Last Updated on: 22nd November 2023, 07:39 am
Whether you are already in business or just thinking about starting up as a sole trader, getting your finances in order should be at the top of your to do list. From the minute you make your first sale, or your first purchase for the business you need to know how you are going to manage your finances.
There are many things to consider and most start-ups treat finance as an afterthought, but life will be a lot easier for you in the long run if you start off to a good footing.
Step 1 – Bookkeeping
I know, I know you are excited to get started the last thing you want to be doing is crunching number, but this is important, you want to know if you are making a profit, don’t you? You have probably too many options when it comes to bookkeeping but the first one to make is whether you are going to hire someone to do it for you or do it yourself. If you are a volume business with lots of transactions it is probably worth hiring someone freelance, if you are a value business dealing in a few high value invoices for month then do it yourself. If you chose to do it yourself you can either use hard copy books (Cash book, receipt book etc) which you can purchase from Staples, or you can use excel to track income and outgoings or you can purchase bookkeeping software. Whichever option you chose, do it from day one and if you decide to switch at any point switch at the start of an accounting period. Check out this hand comparison of the different bookkeeping software available.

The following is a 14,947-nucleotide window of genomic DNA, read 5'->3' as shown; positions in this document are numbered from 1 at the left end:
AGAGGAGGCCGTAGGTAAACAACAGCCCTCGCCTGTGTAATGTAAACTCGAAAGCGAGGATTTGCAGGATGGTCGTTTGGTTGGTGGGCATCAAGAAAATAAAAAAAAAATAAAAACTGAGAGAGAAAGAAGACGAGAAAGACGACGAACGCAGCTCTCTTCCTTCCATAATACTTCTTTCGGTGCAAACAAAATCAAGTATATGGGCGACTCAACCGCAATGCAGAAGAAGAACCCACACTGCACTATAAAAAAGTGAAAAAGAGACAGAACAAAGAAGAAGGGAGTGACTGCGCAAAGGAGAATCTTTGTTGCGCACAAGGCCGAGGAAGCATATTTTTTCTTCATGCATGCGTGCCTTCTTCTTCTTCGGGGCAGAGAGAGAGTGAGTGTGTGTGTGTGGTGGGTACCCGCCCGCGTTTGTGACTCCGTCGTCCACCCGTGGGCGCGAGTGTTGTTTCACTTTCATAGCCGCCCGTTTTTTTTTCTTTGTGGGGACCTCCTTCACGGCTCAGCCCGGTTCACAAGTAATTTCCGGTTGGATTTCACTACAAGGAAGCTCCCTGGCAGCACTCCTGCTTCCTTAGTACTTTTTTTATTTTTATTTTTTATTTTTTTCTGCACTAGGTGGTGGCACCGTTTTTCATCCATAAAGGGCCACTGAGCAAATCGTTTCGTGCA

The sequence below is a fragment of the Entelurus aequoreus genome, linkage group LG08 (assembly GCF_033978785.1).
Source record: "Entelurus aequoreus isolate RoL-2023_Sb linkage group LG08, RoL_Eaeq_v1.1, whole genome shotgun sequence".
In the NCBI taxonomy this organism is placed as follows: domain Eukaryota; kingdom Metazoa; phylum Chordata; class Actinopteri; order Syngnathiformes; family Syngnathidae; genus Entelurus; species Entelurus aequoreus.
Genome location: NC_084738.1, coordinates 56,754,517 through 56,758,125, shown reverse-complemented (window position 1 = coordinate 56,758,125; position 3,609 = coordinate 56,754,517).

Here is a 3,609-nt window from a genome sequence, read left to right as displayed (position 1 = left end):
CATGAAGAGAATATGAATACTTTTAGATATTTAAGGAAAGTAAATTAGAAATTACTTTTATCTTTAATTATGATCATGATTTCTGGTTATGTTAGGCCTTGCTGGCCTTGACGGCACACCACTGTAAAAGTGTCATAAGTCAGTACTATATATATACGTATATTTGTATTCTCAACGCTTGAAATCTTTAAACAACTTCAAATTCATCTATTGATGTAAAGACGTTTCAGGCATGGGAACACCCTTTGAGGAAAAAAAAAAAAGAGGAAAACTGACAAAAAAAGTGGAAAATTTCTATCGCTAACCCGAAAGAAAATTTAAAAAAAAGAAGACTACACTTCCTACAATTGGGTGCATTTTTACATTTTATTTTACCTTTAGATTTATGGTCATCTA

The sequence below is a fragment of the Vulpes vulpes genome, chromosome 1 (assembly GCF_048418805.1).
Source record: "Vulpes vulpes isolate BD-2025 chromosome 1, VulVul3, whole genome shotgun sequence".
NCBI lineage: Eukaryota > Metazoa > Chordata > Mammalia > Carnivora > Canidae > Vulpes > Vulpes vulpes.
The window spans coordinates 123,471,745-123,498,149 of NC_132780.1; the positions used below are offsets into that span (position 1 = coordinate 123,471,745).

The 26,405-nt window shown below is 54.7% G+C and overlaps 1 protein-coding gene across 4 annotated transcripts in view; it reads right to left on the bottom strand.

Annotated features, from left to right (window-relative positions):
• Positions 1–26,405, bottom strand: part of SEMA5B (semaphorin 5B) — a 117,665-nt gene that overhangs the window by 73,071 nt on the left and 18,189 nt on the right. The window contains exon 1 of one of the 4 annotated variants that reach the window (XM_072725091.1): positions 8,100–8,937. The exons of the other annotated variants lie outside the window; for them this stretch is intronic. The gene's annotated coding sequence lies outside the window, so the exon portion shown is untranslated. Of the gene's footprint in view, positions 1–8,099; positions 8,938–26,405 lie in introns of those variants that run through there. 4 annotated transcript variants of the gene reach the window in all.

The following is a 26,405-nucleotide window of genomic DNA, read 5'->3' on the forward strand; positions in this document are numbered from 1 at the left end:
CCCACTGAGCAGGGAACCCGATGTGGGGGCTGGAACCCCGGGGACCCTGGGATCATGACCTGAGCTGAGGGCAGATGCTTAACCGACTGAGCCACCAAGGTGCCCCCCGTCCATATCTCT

Step 2 – Open a Sole Trader bank account
This might seem silly right at the start but it isn’t, one it will make you look more professional and two, if is really important that you keep all the business money separate form your own, to you might find yourself buying tools equipment out of your own money and not accounting for it, leading to inflated profit reporting and higher tax bills. If you are worried about getting a sole trader bank account because your credit rating is bad, many providers offer credit free accounts. This is perfect for start ups and you don’t need to worry about going overdrawn etc. This is a great product to get started until you improve your credit rating.
Step 3 – Budget
Now you know what you have coming in and going out it is a good idea to make a budget and profit/loss forecast for at least your first 2 years, obviously this takes a lot of speculation, but you need to know what you need to sell to break even. Work out your break even point and then work towards making that all important profit. Once you know what you need to do to make a profit work out roughly the salary you want out of the business and budget how you are going to make it. Having these documents will also make it a lot easier when applying for business financing.